“Excuse me,” he says, but she crosses the street to avoid him, taking a huge swig off her hundred-dollar water bottle. Hank spent a summer working retail in a store that sold gear for urban hiking: big-ass sunhats, waterproof shorts with ten thousand pockets, and these enormous water bottles. Stainless steel, sheathed in rubber, a state-of-the-art filtration system that breaks the first time you drop the bottle, and the bottles are so heavy dropping them is inevitable.
“What were you thinking?” his sister says to him. He’s back in the car, and so is his sister, which is a lot less upsetting than it ought to be.
“I needed a job. That’s what I was thinking.”
“You were a terrible fit,” his sister says in that hectoring tone they’ve both grown to resent, but she isn’t wrong. His pale skin, shitty tattoos, and thrift-punk attire marked him as someone who avoided the outdoors, shunned it even. He didn’t have the beard then. The beard is newish.
“Who the fuck needs a state-of-the-art filtration system in San Diego?” Hank rants.
Now he has his answer. This woman right here. She can afford the high-tech water bottle, the high-tech phone, the high-tech car. Though, Hank has to admit, the electric Hyundai does look pretty cool. He was only trying to help, and she treated him like a disease. Maybe she deserves to have her wallet stolen.
“Dude, you really wrecked this car,” his sister says.
“Yeah,” Hank says. He will say anything to avoid talking to his sister about Petey, who has been missing so long that he’s afraid he’s going to start smelling him any day now. Petey is the reason his sister didn’t want to give him the car in the first place.
“Petey is going to piss all over everything.”
“Petey isn’t like that,” Hank lies. Petey is very much like that. Hank figures he has a minimum of five minutes and maybe as many as forty before the woman with the water bottle comes back. Depends on where she’s going and if she needs her wallet when she gets there. If she’s going for coffee, she’ll figure out her mistake right away—unless she uses her phone to pay. If she’s going shopping, he has a bit longer. If she’s grabbing a quick bite to eat or meeting someone for lunch it could take longer.
Hank feels stuck.
When he was a kid, he was out in a rainstorm and got his foot stuck in a mud puddle. He wasn’t paying attention. He was looking at the reflection of the sky in the puddles. His foot went into the muck, the brown water like an icy glove around his foot, and when he pulled it out, his shoe got stuck in the mud and disappeared. He never went back for it. Didn’t even look. Just cut his losses and kept going. His mom gave him holy hell for that. This is what being stuck feels like. Part of the body is going one way, and the other part is going, Nope, not today.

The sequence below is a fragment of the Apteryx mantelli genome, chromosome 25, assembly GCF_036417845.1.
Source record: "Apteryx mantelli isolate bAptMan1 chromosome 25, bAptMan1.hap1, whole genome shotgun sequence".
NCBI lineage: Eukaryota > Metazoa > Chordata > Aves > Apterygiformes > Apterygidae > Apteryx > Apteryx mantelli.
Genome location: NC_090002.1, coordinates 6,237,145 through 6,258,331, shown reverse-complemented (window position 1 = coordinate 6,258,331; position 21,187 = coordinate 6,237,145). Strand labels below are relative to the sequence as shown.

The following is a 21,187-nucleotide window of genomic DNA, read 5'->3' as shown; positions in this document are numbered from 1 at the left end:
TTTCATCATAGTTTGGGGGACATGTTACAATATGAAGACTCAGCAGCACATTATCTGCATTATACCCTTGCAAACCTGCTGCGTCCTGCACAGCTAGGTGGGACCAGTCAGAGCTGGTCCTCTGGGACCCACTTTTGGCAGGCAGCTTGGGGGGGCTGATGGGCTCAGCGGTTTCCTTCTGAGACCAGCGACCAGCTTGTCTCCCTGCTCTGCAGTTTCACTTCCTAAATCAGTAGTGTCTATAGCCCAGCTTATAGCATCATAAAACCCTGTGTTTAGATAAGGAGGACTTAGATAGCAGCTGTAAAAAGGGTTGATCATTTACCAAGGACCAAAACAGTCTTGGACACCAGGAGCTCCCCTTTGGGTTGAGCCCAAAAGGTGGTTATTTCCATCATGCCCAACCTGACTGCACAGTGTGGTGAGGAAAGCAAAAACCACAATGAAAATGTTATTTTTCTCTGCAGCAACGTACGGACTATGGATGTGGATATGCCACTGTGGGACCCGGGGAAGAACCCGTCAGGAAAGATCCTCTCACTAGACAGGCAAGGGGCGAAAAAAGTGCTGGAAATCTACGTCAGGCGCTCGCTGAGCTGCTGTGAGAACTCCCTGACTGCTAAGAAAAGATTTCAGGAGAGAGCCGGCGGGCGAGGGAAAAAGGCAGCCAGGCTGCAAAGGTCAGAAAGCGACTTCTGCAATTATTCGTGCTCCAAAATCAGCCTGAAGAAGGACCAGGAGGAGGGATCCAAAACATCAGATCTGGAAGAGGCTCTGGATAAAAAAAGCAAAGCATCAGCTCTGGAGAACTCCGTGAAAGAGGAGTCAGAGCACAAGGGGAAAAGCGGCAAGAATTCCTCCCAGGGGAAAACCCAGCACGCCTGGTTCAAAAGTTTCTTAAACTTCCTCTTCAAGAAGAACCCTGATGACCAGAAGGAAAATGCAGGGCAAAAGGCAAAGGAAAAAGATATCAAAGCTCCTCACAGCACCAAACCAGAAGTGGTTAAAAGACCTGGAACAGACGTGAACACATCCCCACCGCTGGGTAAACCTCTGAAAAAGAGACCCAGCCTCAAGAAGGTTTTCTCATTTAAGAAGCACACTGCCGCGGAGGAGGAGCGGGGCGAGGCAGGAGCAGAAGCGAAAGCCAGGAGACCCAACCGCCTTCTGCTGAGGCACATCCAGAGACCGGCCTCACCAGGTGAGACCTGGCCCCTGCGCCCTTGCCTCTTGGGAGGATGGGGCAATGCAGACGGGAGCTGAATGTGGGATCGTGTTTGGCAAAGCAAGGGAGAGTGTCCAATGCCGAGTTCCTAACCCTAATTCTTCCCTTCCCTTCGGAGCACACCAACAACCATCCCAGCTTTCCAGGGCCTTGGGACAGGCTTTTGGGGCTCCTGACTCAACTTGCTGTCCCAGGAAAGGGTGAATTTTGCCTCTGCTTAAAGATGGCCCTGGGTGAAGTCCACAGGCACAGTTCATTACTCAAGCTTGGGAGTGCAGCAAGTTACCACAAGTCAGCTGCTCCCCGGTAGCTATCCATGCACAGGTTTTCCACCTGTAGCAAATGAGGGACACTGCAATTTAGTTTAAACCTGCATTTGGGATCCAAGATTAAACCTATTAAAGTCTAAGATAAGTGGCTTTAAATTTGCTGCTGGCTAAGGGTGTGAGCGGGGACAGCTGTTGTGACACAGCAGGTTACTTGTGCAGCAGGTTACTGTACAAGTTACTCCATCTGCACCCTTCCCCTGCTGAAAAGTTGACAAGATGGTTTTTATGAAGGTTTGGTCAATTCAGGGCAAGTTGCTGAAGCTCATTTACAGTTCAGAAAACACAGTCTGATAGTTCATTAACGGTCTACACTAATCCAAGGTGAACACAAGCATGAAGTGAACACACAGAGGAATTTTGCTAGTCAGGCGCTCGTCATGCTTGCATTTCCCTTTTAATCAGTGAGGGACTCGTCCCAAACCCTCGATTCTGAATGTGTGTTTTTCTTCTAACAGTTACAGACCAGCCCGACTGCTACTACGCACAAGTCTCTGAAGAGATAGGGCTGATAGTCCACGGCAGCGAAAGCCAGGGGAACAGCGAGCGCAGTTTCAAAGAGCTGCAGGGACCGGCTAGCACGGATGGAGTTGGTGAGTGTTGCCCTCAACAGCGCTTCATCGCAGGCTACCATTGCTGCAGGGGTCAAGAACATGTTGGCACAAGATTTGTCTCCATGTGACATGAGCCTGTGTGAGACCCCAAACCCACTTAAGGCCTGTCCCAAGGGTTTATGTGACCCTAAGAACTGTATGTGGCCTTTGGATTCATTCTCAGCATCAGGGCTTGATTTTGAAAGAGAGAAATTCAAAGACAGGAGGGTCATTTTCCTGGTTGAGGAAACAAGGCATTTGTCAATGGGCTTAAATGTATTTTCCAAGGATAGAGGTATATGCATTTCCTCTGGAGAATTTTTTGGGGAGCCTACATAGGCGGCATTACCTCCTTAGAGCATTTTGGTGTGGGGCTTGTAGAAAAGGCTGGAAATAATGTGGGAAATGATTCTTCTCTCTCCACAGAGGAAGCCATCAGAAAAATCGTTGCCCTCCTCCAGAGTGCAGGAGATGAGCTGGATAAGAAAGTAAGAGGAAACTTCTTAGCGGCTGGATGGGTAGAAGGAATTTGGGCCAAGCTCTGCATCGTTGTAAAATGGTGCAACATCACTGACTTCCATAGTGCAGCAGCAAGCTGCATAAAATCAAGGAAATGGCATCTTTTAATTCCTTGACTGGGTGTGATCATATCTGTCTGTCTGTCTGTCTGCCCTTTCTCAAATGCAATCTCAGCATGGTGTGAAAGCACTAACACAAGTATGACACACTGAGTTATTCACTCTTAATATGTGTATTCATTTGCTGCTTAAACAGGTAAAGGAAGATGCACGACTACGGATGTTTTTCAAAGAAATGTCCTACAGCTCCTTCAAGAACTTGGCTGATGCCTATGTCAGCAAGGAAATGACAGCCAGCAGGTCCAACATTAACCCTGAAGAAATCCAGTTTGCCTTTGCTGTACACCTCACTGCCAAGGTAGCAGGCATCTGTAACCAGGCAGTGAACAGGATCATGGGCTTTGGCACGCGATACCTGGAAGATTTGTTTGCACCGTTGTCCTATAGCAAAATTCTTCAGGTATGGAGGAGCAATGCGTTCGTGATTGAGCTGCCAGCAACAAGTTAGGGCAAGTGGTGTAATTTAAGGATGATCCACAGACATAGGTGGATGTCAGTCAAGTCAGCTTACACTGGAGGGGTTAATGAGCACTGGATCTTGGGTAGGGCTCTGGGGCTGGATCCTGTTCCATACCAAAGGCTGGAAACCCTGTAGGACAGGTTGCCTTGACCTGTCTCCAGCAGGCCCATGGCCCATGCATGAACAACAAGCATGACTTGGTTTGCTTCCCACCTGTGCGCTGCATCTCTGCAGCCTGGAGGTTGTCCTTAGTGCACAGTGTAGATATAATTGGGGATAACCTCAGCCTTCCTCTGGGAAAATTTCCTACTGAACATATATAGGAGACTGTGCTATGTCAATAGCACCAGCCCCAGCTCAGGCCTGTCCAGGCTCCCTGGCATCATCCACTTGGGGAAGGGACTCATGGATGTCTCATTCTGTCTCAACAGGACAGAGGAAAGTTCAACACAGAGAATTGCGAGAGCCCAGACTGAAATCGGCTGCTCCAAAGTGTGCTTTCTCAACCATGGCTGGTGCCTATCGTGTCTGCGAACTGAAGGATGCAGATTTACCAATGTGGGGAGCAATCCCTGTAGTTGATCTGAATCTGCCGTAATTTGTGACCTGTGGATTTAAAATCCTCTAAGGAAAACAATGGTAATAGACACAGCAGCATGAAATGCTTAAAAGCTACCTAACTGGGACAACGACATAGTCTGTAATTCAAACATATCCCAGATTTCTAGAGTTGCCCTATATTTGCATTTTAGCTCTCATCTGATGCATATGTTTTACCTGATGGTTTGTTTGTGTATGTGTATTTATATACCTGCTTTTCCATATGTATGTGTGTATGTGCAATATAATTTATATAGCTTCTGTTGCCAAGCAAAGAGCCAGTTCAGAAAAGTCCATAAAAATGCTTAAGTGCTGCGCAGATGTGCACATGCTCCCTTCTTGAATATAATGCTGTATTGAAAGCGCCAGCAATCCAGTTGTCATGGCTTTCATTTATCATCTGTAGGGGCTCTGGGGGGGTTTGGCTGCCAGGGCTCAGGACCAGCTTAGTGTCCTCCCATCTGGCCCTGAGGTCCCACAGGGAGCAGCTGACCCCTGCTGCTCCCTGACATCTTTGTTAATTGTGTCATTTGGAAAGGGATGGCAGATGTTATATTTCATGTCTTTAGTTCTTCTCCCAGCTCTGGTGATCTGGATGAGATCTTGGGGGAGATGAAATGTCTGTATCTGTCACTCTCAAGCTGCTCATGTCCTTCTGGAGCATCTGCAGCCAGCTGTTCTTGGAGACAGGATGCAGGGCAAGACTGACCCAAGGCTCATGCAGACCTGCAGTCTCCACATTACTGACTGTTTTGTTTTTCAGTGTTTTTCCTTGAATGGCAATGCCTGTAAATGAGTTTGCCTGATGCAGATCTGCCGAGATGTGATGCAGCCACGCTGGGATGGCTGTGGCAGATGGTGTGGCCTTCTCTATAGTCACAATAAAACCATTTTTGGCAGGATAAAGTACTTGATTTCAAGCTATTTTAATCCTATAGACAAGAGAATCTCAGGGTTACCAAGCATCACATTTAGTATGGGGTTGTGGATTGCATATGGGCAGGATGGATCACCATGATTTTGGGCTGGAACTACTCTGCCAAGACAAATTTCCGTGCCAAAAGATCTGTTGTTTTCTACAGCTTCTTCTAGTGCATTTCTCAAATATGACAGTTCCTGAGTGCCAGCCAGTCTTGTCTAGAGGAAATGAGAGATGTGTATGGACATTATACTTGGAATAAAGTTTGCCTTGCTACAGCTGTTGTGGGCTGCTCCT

“I’ll be right back,” Cyco says
Hank turns to Cyco. “You’re… leaving?” Hank guesses. Cyco is always coming or going. Hank’s never really sure.
“Gotta run to the spot.”
Hank nods. He can see the gears turning in Cyco’s mind because Hank’s gears turn the same way. Hank doesn’t believe for a second that Cyco is going to the spot—the nest of stolen bicycles where he keeps his stash. Cyco’s going to snatch the wallet. There it is sitting on the roof of the Hyundai, bathed in the green glow of the charging station.
“Listen to me…” Hank turns to the passenger seat. It could be Cyco, his sister, or even Petey sitting there—wouldn’t that be something—but the seat is empty, the fabric torn and split, oozing foam.
Hank gets out of the car. He feels lightheaded. He can’t remember the last time he ate. He can’t remember the last time he slept in a bed, or had his teeth cleaned, or ate a cheeseburger. He might be a little bit of a thief. Not much, but a little. His ecosystem understands. What he can’t comprehend is why Branson and his weeping leg would be limping across the Bank of America parking lot. Fucking Branson ruins everything. He’s going for the wallet. His wallet.
“Hey,” Hank says as he crosses the street, but it’s too late. Branson has already reached the Hyundai. The wallet will be in Branson’s grasp soon, and there’s no point in going any farther. Hank should just go back to the Taurus. Bad things happen when he leaves his ecosystem. It’s better to be stuck in the muck, you know, than lost in the wild world and all its unpredictability. But the woman with the water bottle is back, and she’s not the least bit intimidated by Branson. She grabs the wallet and yells at Branson to let go, and when he refuses, she kicks him in his weepy leg and conks him in the head with the water bottle. Branson howls and finally lets go, but now he’s fumbling in his jacket pocket.
“Hey!” Hank shouts, but no one can see him. He is in the parking lot. He is in the mix. He is bathed in the green glow of the charging station. He is on the receiving end of the blast from Branson’s handgun. The round goes through his eye socket and bounces around his skull before blowing a hole out the other side, showering the pillars at the charging station with blood.
“Hey,” he said, because Hank was dead now, forever relegated to the past tense. He was an alcoholic, an addict, a holder of a library card and an associate’s degree. He lost a shoe in a mud puddle and had feelings for a girl in Washington, D.C. He loved Petey and his sister and was loved by both in turn. He was not a thief, he would have wanted you to know. That wasn’t him.